Her Royal Highness, The Duchess of Cambridge today visited CLS to learn about the new Children of the 2020s study, and the invaluable contribution the centre’s existing birth cohort studies have made to our understanding of early child development
She was welcomed by Professor Pasco Fearon, UCL Faculty of Brain Sciences, who is director of the new study, and by CLS director, Professor Alissa Goodman. They introduced The Duchess to the new nationally representative study, which is funded by the Department for Education, and being led by UCL in partnership with Ipsos MORI. The research team are seeking to recruit over 8,000 families from across England next year to track the development of children from the age of nine months to five years.
Speaking ahead of the visit, The Duchess of Cambridge said: “Our early childhoods shape our adult lives and knowing more about what impacts this critical time is fundamental to understanding what we as a society can do to improve our future health and happiness.
“The landmark ‘Children of the 2020s’ study will illustrate the importance of the first five years and provide insights into the most critical aspects of early childhood, as well as the factors which support or hinder positive lifelong outcomes.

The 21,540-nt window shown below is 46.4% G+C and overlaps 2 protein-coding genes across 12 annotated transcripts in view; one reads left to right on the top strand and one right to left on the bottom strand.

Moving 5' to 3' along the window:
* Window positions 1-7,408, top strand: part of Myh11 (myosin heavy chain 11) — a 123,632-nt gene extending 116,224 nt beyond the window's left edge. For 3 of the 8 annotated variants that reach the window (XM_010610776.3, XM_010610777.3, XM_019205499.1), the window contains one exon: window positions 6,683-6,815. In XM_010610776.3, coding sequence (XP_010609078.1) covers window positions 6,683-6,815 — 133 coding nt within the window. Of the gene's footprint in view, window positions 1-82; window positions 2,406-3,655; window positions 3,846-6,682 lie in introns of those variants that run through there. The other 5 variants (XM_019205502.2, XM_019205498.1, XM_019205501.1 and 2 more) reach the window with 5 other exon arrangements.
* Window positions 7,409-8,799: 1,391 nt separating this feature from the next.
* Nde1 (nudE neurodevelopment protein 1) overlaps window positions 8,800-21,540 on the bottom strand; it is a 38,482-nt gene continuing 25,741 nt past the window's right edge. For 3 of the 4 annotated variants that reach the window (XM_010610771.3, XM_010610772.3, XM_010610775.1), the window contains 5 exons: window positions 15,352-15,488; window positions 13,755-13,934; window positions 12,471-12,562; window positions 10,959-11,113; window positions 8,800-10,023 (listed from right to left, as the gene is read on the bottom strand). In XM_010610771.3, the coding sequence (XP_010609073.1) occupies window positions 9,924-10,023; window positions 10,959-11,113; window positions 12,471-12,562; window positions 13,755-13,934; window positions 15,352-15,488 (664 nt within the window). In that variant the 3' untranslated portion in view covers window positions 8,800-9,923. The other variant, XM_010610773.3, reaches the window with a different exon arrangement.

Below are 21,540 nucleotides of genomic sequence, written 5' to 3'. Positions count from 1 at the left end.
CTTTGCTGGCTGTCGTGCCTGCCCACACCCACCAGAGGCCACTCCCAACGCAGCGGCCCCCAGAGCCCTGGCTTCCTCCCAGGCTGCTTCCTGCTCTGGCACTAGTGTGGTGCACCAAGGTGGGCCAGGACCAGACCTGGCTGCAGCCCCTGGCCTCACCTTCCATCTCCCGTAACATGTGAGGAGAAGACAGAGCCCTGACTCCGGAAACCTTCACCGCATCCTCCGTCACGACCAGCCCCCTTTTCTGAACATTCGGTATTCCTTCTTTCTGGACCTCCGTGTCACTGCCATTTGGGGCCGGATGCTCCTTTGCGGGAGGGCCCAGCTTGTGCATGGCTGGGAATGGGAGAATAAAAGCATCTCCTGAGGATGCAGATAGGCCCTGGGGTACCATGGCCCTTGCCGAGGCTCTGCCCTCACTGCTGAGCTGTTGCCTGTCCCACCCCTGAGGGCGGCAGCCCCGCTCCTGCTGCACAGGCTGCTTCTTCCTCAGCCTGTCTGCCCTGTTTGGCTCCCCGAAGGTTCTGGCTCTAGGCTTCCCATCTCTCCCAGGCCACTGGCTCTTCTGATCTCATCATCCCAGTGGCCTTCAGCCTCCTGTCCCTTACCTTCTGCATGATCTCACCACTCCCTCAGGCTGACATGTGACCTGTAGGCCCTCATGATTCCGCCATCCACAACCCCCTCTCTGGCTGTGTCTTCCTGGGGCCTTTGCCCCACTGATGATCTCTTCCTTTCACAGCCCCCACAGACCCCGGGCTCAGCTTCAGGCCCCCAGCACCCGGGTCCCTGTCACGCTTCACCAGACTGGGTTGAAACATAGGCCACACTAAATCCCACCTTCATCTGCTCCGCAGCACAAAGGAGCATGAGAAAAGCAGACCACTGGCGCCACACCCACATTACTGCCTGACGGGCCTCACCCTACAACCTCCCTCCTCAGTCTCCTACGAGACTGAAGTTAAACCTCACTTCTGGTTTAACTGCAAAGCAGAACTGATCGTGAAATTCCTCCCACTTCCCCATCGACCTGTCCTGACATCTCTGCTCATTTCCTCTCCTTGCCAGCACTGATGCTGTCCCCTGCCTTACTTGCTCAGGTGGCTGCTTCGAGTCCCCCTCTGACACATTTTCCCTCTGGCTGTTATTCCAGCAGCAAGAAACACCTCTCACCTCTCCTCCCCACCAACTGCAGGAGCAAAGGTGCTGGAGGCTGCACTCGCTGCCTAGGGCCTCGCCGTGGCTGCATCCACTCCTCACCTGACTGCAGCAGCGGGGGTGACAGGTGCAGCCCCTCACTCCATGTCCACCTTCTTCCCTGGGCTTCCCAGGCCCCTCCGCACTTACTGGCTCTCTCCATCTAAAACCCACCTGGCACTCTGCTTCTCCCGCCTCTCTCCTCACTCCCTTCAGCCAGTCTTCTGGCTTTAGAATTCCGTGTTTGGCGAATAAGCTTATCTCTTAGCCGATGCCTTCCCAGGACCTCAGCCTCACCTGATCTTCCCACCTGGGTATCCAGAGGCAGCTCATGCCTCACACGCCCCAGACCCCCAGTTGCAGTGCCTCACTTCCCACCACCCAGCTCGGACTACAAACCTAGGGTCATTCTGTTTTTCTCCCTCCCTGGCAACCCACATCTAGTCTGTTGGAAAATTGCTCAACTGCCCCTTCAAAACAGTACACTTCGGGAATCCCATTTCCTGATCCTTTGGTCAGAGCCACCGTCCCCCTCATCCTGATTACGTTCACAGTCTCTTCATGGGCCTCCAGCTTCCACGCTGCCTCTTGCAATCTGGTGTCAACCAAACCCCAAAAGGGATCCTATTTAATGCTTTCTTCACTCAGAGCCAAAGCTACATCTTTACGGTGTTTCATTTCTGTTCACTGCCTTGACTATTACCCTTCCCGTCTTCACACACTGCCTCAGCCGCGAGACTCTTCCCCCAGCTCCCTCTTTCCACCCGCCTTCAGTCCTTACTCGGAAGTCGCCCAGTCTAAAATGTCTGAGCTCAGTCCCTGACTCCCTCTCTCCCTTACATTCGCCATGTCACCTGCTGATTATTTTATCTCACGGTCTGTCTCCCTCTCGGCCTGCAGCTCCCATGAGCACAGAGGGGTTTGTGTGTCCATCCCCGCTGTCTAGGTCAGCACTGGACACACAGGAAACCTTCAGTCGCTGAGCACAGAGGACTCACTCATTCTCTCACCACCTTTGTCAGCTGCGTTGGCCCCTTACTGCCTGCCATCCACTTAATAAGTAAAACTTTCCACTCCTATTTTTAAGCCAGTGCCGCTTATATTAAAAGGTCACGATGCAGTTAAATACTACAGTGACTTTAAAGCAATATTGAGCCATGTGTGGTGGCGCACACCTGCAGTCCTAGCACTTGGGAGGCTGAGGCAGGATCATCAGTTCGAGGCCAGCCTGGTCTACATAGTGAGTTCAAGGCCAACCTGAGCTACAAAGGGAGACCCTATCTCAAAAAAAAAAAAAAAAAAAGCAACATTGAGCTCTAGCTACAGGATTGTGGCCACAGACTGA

“I am committed to supporting greater in-depth research in this vital area and I’m delighted to be meeting all those behind the study at this early stage.”
Professor Pasco Fearon said: “We are extremely excited to welcome HRH The Duchess of Cambridge to UCL to talk and hear more about our Children of the 2020s study today and as it develops over the coming years.
“The study will collect vital information on how children develop during the crucial early years of life. We will be studying their family circumstances and experiences as they grow up, as well as the role of formal and informal childcare and preschool education in their learning and development.
“We share with Her Royal Highness a commitment to improving children’s development and life chances through high quality research and good early years policy and we believe the Children of the 2020s Study will play a really important part of that for this next generation of children.”
The Children of the 2020s study joins the UK’s unique collection of birth cohort studies, all of which are based at UCL. During the visit, The Duchess viewed archive material of historic research and survey materials including a ‘Birth Questionnaire’ given to new mothers in 1958, which included questions about pregnant women’s smoking habits. The responses allowed researchers to track the impact that smoking during pregnancy had on a baby’s birth weight, and also how it continued to negatively affect different aspects of a child’s life into adulthood. This led to a public health campaign in the 1970s to discourage women from smoking while pregnant, helping to improve the health of future generations.